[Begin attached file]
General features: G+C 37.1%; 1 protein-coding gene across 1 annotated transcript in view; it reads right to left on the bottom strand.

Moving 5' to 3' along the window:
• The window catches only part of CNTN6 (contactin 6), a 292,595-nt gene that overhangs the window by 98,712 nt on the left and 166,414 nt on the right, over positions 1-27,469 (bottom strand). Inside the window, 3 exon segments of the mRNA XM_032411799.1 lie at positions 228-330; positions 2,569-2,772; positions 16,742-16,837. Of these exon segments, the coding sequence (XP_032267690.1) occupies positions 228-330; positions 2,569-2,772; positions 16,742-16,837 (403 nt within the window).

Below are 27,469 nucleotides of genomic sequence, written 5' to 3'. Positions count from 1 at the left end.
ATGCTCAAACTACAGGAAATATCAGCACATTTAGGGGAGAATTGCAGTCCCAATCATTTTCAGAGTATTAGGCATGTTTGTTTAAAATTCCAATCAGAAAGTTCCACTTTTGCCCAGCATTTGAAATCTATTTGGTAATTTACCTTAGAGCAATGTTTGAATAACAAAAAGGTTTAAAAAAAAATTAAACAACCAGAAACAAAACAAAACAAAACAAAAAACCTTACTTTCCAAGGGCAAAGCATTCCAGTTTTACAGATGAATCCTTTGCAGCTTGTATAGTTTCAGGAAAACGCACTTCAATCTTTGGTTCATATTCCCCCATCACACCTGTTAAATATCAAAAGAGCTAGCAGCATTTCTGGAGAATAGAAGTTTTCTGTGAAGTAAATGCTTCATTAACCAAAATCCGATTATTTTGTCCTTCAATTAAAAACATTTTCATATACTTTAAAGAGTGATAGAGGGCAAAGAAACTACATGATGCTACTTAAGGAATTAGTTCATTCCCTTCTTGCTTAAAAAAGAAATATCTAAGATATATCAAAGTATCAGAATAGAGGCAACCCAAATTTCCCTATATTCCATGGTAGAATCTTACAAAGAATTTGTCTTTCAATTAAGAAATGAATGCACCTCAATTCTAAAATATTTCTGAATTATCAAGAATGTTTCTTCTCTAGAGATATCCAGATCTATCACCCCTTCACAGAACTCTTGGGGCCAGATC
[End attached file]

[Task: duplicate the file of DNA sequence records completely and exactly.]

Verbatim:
General features: G+C 37.1%; 1 protein-coding gene across 1 annotated transcript in view; it reads right to left on the bottom strand.

Moving 5' to 3' along the window:
• The window catches only part of CNTN6 (contactin 6), a 292,595-nt gene that overhangs the window by 98,712 nt on the left and 166,414 nt on the right, over positions 1-27,469 (bottom strand). Inside the window, 3 exon segments of the mRNA XM_032411799.1 lie at positions 228-330; positions 2,569-2,772; positions 16,742-16,837. Of these exon segments, the coding sequence (XP_032267690.1) occupies positions 228-330; positions 2,569-2,772; positions 16,742-16,837 (403 nt within the window).

Below are 27,469 nucleotides of genomic sequence, written 5' to 3'. Positions count from 1 at the left end.
ATGCTCAAACTACAGGAAATATCAGCACATTTAGGGGAGAATTGCAGTCCCAATCATTTTCAGAGTATTAGGCATGTTTGTTTAAAATTCCAATCAGAAAGTTCCACTTTTGCCCAGCATTTGAAATCTATTTGGTAATTTACCTTAGAGCAATGTTTGAATAACAAAAAGGTTTAAAAAAAAATTAAACAACCAGAAACAAAACAAAACAAAACAAAAAACCTTACTTTCCAAGGGCAAAGCATTCCAGTTTTACAGATGAATCCTTTGCAGCTTGTATAGTTTCAGGAAAACGCACTTCAATCTTTGGTTCATATTCCCCCATCACACCTGTTAAATATCAAAAGAGCTAGCAGCATTTCTGGAGAATAGAAGTTTTCTGTGAAGTAAATGCTTCATTAACCAAAATCCGATTATTTTGTCCTTCAATTAAAAACATTTTCATATACTTTAAAGAGTGATAGAGGGCAAAGAAACTACATGATGCTACTTAAGGAATTAGTTCATTCCCTTCTTGCTTAAAAAAGAAATATCTAAGATATATCAAAGTATCAGAATAGAGGCAACCCAAATTTCCCTATATTCCATGGTAGAATCTTACAAAGAATTTGTCTTTCAATTAAGAAATGAATGCACCTCAATTCTAAAATATTTCTGAATTATCAAGAATGTTTCTTCTCTAGAGATATCCAGATCTATCACCCCTTCACAGAACTCTTGGGGCCAGATC